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This article was published 13/12/2018 (540 days ago), so information in it may no longer be current.
EDMONTON - Former Guantanamo Bay detainee Omar Khadr says he will continue to fight for his freedom.
Khadr, 32, was in an Edmonton courtroom Thursday to apply for changes to bail conditions which were imposed on him while he appeals war crimes convictions by a U.S. military commission.
He is asking for a Canadian passport to travel to Saudi Arabia and wants permission to speak to his sister on his own.
"When I initially asked for bail, I didn't expect it to take this long," Khadr said in a statement outside court. "My sentence initially should have ended this past October.
"This is not the first time my life has been held in suspension. I am going to continue to fight this injustice and thankfully we have an actual court system that has actual rules and laws."
"This is not the first time my life has been held in suspension. I am going to continue to fight this injustice and thankfully we have an actual court system that has actual rules and laws." –Omar Khadr
Khadr spent years in U.S. detention at Guantanamo Bay after he was caught at age 15 and accused of tossing a grenade that killed special forces soldier Christopher Speer at a militant compound in Afghanistan in 2002.
His lawyer, Nathan Whitling, told Court of Queen's Bench Justice June Ross that his client has been a "model of compliance" and should have his bail conditions loosened. He said Khadr's appeal in the U.S. hasn't "moved a single inch" while his client has obeyed all the conditions of his release.
"There is still no end in sight," he told Ross. "Mr. Khadr has now been out on bail so long and has an impeccable record.
"My goodness, when is this going to end?"
Khadr wants to perform the Hajj, a pilgrimage to Mecca in Saudi Arabia. It is a mandatory religious duty for Muslims once in their lifetime.
"There's no good reason why he shouldn't be able to do that," Whitling said.
Khadr would also like to be able to speak on the phone or over Skype to his sister Zaynab Khadr. She has spoken in favour of al-Qaida in the past and was investigated in Canada more than a decade ago for helping the terrorist network, but was never charged.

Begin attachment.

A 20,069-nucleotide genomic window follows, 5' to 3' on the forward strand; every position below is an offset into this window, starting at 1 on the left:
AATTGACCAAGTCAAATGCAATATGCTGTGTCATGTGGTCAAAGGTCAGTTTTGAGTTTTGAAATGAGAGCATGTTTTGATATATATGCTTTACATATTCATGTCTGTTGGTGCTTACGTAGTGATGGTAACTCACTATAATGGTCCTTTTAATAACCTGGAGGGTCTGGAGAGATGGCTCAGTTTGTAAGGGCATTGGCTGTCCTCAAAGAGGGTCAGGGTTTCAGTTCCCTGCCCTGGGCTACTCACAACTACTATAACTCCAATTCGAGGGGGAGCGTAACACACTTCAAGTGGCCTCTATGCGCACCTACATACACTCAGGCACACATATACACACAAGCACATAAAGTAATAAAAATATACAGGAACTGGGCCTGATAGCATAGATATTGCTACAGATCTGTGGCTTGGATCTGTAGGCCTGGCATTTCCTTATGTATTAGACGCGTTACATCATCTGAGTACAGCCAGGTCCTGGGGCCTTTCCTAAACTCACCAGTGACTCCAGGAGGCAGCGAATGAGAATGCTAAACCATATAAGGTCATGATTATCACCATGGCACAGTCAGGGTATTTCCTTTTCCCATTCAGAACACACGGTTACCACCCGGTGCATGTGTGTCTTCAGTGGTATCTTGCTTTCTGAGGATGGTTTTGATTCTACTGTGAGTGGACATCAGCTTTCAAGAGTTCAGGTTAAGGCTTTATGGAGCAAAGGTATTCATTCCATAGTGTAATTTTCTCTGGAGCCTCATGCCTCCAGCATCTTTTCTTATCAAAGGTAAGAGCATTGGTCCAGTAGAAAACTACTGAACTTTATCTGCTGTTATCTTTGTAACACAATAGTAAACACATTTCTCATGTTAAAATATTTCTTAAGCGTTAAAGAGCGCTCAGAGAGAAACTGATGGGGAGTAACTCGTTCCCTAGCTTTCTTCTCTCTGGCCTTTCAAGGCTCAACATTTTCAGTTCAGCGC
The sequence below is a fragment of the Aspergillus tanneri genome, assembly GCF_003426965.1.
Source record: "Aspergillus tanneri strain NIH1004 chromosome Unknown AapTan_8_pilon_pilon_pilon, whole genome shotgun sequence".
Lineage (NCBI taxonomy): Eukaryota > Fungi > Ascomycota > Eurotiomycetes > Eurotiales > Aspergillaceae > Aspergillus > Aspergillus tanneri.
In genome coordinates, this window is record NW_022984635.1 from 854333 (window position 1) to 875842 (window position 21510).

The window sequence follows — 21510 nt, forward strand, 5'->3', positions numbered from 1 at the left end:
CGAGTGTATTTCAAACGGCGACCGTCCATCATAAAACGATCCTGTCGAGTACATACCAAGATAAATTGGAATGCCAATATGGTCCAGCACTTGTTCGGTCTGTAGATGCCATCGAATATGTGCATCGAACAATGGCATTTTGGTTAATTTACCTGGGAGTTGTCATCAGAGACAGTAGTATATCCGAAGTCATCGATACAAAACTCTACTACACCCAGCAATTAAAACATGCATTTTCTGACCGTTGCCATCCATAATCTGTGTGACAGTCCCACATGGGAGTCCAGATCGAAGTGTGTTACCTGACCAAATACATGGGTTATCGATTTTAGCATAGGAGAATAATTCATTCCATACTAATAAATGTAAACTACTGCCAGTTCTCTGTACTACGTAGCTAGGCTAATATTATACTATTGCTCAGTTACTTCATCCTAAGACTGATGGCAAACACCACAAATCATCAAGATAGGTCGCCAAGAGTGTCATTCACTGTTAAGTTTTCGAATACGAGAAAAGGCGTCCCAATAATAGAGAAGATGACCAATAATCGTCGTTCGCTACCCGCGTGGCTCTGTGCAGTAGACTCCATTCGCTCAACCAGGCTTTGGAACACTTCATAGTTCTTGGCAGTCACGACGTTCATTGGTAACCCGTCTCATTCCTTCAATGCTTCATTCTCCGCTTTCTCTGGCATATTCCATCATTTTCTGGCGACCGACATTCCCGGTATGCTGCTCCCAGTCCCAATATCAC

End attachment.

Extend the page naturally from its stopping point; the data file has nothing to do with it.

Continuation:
The rules of Khadr's bail allow him to meet with her but only in the presence of his bail supervisor or one of his lawyers.
Whitling said it's preposterous Khadr could speak to his sister and develop any extremist views.
Khadr also needs permission to travel outside Alberta, and has made several trips to Toronto to visit his family and to deal with a civil lawsuit there seeking to enforce a multimillion-dollar judgment against him in Utah in favour of Speer's widow.
Both provincial and federal Crown prosecutors argued the conditions are appropriate considering Khadr pleaded guilty to serious crimes and "he stands convicted."
Doreen Mueller, a lawyer for the province, argued Khadr is not prevented from talking to his sister.
Federal prosecutor Bruce Hughson added that Khadr can speak to his sister as long as someone else is in the room, which could be his wife if that's approved by a supervisor.
Whitling also asked the judge for an order that would allow Khadr to apply for parole even though he's not serving a sentence — an unusual move that would put an end on Khadr's conditions.
Ross reserved her decision until Dec. 21.
"There's enough unprecedented aspects to this application that I'm going to take some time to think about it," she said.
Khadr's case has ignited sharp and divisive debate since the summer of 2017 when it was revealed the federal government had settled a lawsuit filed by him for a reported $10.5 million. The payout followed a 2010 ruling by Canada's Supreme Court that Khadr's charter rights were violated at Guantanamo and Canadian officials contributed to that violation.
Federal Conservative Leader Andrew Scheer said he hopes the court doesn't grant Khadr's request.
"I don't think it's a good idea that someone who has this track record has more access to members of his family who continue to speak out celebrating acts of terrorism, glorifying acts of violence," he said in Ottawa. "I think that's just despicable."
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